Fast forward a few months to the end of 2015…when we heard that Jen’s husband, Brandon, wanted #the4500 to be his official launch team. Our rogue, second string, B-team group was now the A-team. (#BDogsATeam, more specifically.)


We’d realized long before that getting a no from Jen’s launch team was actually the best yes any of us could’ve imagined. And now that Mr. Hatmaker wanted us to help him get his book into the world?

We’ve come full circle.

Before JHat’s launch team application and the birth of #the4500, I’d only followed Jen’s FB page for about a year. These days, I adore the Hatmakers. They seem like such real, down-to-earth people who truly strive to make a difference in both their local community and the global community. They are world changers, supporting a variety of social justice causes, as well as forming their own initiative, The Legacy Collective, whose mission is “to engage systemic problems related to social issues by resourcing what we believe to be the most innovative efforts and funding the most critical projects.”

I am thrilled to finally bring you my review of A Mile Wide: Trading A Shallow Religion For A Deeper Faith:

In the first section of the book, Brandon Hatmaker challenges us to look a bit deeper at our faith while also simplifying the true intent of the gospel. Rather than seeking out the “do’s” and “don’ts” of following Jesus, Hatmaker encourages us to look to Jesus’s interactions with people and how he met them where they were instead of requiring them to check off a bunch of good behavior/expectation boxes before interacting with them.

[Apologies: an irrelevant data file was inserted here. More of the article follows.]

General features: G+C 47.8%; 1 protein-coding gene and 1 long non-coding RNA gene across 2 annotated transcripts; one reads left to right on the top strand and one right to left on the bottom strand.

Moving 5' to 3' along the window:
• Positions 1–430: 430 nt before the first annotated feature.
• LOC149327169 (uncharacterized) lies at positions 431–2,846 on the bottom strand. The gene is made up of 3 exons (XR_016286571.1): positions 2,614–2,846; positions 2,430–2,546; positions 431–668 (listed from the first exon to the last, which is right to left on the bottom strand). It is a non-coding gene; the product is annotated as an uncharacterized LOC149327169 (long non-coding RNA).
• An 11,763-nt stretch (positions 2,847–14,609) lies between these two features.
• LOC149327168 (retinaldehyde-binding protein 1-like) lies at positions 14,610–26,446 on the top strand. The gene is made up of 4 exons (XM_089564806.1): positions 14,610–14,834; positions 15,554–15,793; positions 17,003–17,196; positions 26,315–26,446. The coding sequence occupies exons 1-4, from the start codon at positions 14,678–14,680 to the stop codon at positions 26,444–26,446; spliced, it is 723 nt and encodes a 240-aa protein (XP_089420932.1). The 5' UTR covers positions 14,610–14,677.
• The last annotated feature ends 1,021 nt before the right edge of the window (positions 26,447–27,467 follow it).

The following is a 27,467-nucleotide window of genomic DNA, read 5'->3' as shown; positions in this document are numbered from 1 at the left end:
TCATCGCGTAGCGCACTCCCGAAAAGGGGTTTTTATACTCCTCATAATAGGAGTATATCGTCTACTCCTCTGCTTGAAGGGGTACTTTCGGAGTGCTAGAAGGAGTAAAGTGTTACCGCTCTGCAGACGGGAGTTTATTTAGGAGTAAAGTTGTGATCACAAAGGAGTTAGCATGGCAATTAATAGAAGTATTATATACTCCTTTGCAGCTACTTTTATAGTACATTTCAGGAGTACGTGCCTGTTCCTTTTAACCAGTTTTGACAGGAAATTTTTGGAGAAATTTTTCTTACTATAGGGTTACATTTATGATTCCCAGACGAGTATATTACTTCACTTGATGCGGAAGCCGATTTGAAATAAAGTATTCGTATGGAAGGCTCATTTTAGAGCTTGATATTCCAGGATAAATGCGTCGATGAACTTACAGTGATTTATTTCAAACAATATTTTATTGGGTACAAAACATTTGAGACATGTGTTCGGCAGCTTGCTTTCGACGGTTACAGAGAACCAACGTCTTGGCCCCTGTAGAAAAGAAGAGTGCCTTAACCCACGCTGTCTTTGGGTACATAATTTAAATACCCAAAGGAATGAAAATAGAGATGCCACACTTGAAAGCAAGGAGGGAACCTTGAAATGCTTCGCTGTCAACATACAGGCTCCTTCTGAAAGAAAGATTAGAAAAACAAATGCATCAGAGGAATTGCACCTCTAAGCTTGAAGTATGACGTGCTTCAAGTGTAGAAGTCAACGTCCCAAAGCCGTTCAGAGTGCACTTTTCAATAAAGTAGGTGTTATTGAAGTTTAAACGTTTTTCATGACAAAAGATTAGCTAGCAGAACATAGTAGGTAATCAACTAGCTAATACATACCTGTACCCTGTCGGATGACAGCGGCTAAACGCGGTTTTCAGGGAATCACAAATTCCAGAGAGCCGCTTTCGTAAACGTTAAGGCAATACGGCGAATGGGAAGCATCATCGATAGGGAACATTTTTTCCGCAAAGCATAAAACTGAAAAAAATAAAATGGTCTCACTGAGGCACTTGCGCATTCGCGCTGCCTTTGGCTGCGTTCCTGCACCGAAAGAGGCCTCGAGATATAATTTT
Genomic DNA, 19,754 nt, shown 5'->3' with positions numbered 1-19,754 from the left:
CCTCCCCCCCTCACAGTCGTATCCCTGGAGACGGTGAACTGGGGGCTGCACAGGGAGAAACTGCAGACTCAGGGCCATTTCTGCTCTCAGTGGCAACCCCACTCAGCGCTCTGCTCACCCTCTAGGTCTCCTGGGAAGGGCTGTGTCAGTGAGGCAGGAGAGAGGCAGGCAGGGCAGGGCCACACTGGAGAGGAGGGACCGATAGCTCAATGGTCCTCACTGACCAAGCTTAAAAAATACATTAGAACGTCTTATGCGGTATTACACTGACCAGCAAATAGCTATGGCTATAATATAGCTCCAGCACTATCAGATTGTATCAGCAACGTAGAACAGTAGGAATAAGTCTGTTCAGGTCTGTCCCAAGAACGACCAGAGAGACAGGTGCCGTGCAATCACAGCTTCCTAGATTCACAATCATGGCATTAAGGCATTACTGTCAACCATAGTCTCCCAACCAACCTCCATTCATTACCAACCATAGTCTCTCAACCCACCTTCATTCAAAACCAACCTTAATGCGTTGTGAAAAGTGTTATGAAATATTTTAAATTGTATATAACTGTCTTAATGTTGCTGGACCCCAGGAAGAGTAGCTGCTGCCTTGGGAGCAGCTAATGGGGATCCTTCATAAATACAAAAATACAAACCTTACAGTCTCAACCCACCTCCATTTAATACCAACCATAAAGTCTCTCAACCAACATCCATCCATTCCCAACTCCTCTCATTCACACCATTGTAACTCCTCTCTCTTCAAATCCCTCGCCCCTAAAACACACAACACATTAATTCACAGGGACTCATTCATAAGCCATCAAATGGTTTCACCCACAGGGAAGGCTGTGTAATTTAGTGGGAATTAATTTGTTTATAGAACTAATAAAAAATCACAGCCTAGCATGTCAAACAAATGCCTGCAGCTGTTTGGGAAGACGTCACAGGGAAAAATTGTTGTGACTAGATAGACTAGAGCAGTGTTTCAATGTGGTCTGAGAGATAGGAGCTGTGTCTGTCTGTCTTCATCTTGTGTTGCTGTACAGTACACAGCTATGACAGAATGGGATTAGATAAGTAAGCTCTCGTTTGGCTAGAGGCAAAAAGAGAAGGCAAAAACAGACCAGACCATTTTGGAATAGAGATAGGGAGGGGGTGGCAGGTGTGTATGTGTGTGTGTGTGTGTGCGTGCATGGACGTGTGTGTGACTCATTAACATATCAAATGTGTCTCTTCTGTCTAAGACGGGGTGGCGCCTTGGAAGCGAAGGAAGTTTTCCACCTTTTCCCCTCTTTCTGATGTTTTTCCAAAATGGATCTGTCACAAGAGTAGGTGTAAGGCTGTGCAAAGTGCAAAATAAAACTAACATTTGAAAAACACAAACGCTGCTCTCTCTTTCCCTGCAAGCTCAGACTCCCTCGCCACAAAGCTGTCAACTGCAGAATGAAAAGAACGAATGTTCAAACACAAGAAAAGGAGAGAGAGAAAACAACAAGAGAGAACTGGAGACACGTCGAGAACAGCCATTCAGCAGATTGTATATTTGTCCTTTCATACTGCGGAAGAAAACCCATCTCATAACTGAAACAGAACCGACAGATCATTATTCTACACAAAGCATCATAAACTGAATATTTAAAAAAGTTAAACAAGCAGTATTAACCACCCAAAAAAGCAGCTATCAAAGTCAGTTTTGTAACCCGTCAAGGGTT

In the second section of A Mile Wide, Hatmaker discusses the need for community among believers and non-believers. He is passionate in his belief that the church should be missional, not sequestering themselves in a church building all the time, but intentionally serving others in the local community. Hatmaker extols the benefits of varying the types, locations, and venues for small group meetings and service projects, stressing that the meeting people where they are, like Jesus exemplified in the gospel, is the key to building relationships with them: “Jesus almost always met people at their greatest felt need as a part of addressing their spiritual need. He had compassion that allowed him to see through people and speak their language. Community and commission is that shared language between believers and nonbelievers.”

With a tone that is more conversational than condemning (you won’t find condemning words here, convicting, perhaps, but not condemning), A Mile Wide is a must read for anyone who desires to live out their faith in more missionally-minded ways.

I highly recoomend this book!

Disclosure: I received an advanced copy of A Mile Wide in exchange for my honest review.

You can learn more about A Mile Wide here.

The Sound of Gravel: Book Review & Link-Up

The Sound of Gravel is Ruth’s memoir about her childhood spent in Colonia LeBaron—home of a doomsday polygamist cult founded by Ruth’s grandfather.